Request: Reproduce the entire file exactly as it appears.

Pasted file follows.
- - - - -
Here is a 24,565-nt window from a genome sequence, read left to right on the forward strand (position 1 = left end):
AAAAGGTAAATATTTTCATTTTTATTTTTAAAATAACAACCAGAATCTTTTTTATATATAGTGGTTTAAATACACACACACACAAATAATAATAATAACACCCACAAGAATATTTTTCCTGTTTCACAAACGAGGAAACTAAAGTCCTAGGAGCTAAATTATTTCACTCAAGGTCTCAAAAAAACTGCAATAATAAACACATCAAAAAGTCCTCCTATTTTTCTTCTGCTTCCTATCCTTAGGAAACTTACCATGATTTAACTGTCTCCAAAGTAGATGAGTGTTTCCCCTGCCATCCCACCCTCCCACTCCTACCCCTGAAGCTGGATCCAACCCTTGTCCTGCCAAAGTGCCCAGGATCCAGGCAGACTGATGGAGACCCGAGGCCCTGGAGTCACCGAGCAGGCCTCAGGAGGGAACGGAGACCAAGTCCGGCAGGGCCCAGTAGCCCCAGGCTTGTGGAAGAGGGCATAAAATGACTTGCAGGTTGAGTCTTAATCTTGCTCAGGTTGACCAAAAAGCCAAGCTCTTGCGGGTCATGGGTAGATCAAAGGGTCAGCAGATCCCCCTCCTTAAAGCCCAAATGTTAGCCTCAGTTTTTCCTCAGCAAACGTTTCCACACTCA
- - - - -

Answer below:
Here is a 24,565-nt window from a genome sequence, read left to right on the forward strand (position 1 = left end):
AAAAGGTAAATATTTTCATTTTTATTTTTAAAATAACAACCAGAATCTTTTTTATATATAGTGGTTTAAATACACACACACACAAATAATAATAATAACACCCACAAGAATATTTTTCCTGTTTCACAAACGAGGAAACTAAAGTCCTAGGAGCTAAATTATTTCACTCAAGGTCTCAAAAAAACTGCAATAATAAACACATCAAAAAGTCCTCCTATTTTTCTTCTGCTTCCTATCCTTAGGAAACTTACCATGATTTAACTGTCTCCAAAGTAGATGAGTGTTTCCCCTGCCATCCCACCCTCCCACTCCTACCCCTGAAGCTGGATCCAACCCTTGTCCTGCCAAAGTGCCCAGGATCCAGGCAGACTGATGGAGACCCGAGGCCCTGGAGTCACCGAGCAGGCCTCAGGAGGGAACGGAGACCAAGTCCGGCAGGGCCCAGTAGCCCCAGGCTTGTGGAAGAGGGCATAAAATGACTTGCAGGTTGAGTCTTAATCTTGCTCAGGTTGACCAAAAAGCCAAGCTCTTGCGGGTCATGGGTAGATCAAAGGGTCAGCAGATCCCCCTCCTTAAAGCCCAAATGTTAGCCTCAGTTTTTCCTCAGCAAACGTTTCCACACTCA